Mayhap took a breath, tucked Seekatrix under one arm, and turned the key in the lock.
The heavy door opened easily, as though its hinge had been greased with butter. The silver strands, clinging together again, appeared as solid as a serving plate. And then a long, looping blade of grass — thick as piano wire and shiny as a sugar spoon — slithered around Mayhap’s arm.
Mayhap shuddered. All she wanted to do was shut the door. But the door had been opened. The grass had found its way in. Dread soaked her, as though she’d climbed into a bath of icy water with all her clothes on.
“Please,” she said. “I only want to find my sister —”
“You are so kind to ask us to stay,” hissed the grass, drawing itself into the room.
“You c-can’t,” Mayhap stuttered. She pushed against the grass’s tendrils.
“You’ve opened the door, Mayhap Ballastian. An open door is an invitation. And it is not polite to retract an invitation.”
“I’m sorry. I didn’t mean to be impolite —”
“If we cannot be permitted to come in,” said the grass, as though it were speaking with a hundred and three tongues at once, “are you going to come outside?”
Before Mayhap had a chance to answer, the grass yanked her out of the house with one swift swipe. It pummeled her, dragging her through flashing and flickering light, stinging at her cheeks, Seekatrix still in her grasp.
And then it set her down abruptly.
Mayhap’s ankles rattled with the hard landing, her bones clicking like the stiff cogs of clocks. She fought to catch her breath. Coughing, she said, “I’m only looking for my sister. Winnow. I mean — have you seen her, by any chance?” Seekatrix was wriggling. She let him go, and he trotted around her dizzily.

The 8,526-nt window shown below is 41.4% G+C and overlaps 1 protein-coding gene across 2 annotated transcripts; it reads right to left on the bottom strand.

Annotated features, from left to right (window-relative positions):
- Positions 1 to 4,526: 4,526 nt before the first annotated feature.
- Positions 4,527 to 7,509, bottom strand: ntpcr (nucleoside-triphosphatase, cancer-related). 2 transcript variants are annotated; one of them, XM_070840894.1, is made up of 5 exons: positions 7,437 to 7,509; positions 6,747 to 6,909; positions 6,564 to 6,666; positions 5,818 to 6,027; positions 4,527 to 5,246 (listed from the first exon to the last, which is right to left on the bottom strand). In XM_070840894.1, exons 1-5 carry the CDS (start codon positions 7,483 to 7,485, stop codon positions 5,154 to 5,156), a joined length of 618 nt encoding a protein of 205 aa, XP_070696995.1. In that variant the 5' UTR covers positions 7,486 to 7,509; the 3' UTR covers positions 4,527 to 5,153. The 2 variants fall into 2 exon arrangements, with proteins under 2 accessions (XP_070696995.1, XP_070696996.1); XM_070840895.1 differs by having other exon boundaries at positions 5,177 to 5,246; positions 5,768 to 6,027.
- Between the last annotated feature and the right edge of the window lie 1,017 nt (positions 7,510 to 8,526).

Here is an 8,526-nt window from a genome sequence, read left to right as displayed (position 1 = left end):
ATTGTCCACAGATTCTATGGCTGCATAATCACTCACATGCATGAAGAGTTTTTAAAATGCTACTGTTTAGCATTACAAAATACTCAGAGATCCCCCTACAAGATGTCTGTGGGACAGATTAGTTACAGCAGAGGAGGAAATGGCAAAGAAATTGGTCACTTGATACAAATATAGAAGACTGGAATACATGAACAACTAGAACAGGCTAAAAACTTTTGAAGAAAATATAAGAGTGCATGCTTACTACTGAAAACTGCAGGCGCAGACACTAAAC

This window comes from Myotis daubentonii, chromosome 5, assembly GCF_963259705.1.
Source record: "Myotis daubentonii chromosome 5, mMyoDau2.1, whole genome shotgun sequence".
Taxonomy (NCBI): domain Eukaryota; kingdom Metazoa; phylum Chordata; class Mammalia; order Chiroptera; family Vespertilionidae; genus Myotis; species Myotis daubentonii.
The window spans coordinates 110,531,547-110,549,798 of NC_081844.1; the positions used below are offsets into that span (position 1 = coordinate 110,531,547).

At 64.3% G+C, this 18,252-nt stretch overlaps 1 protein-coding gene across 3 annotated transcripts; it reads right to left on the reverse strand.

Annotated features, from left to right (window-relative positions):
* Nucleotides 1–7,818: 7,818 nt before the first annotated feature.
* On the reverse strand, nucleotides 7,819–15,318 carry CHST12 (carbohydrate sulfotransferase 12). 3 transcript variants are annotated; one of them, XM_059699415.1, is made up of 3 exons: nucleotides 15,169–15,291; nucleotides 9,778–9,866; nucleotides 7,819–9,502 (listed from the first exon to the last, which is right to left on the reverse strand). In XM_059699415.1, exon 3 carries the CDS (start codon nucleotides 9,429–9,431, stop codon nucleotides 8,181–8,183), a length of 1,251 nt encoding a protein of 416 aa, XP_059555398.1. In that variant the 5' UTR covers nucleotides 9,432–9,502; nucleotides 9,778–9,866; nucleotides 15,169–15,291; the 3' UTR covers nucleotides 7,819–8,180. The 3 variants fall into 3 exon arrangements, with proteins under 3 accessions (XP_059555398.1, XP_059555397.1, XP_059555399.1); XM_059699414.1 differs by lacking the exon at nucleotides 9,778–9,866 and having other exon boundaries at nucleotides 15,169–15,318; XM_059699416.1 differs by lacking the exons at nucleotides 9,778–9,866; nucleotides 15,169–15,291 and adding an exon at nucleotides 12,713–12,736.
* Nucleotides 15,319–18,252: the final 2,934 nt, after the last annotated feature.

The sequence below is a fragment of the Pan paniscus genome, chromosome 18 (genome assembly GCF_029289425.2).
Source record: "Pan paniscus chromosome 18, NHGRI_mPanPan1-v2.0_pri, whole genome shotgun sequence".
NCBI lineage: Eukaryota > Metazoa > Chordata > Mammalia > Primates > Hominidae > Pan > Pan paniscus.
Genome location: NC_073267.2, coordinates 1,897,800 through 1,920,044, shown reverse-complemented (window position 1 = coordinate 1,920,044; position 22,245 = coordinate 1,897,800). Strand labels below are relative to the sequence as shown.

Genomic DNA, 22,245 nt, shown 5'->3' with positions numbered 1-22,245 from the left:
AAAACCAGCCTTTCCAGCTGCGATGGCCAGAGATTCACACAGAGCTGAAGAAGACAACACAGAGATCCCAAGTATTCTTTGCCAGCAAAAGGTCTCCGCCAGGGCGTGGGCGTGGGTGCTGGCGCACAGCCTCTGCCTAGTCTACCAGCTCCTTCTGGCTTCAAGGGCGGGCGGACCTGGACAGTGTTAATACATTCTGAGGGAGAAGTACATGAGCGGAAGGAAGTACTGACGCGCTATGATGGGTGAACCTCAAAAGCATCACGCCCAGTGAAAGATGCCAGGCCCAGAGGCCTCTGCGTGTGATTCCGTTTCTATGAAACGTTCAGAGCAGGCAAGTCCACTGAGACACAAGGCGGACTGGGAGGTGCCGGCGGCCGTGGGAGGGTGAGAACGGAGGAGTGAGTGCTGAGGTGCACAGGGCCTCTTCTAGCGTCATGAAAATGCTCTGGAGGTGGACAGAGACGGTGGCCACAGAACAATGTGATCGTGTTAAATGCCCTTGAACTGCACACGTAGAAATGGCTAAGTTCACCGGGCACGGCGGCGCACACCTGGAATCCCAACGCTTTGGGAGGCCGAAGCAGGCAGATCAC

A laugh hiccuped through the grass, and it parted its strands, then slid about her elbows and shins like snakes in paintings of gardens. “And Pavonine?” it asked. “Have you lost her, too?”
“No,” said Mayhap crossly, struggling against it, “of course I haven’t.”
“Not yet,” sneered the grass. It laughed again, and Mayhap could see up into the mauve sky, the clouds laced with the dark-orange blossoms of meandering trees. A white bat, small as a mouse, flung itself through the air, diving into dusk as though into a still pond.
“Pavonine’s in the library,” said Mayhap. “With Tutto. He’s telling her stories. She doesn’t know Winnow’s gone. I saw her — I saw Winnow — through the window. She was walking. With her droomhund. I’d searched all the rooms, and I went back to our bedroom just in case. And I saw — you swallowed her.”
“Ah, our little liar,” said the grass, tittering affectionately. It slackened its hold on Mayhap’s arms and legs to brush against her cheeks.
One more laugh, she thought, and then I’ll be free. “Why did you call me that?” she asked. “Why did you call me your little liar?”
The grass snickered, loosening around her arms and legs even more, like hair falling from a plait. “Because,” it said. “Because you are ours, aren’t you?”
There, thought Mayhap — there was a gap. She slipped one foot out of the silver, then the other, whipping her arms from the grass’s tangle. She turned and she ran, stumbling, whistling for Seekatrix to follow.
The grass bristled, but it didn’t reach for her, and Mayhap did not pause to ask why.
She ran up the wide front steps and dived into the entrance hall, Seekatrix at her heels. She threw her body against the door, turning the key in the lock as quickly as her shaking fingers would allow.
“We’ll wait,” said the grass. “We’ll wait for you,
Mayhap Ballastian. We have been patient for a long time, and we will be patient still.”
Mayhap slid to the floor. Seekatrix crept into her arms like a jittery shadow, and she let him lick away her tears. “Winnow,” she sobbed into his fur. “What have you done?”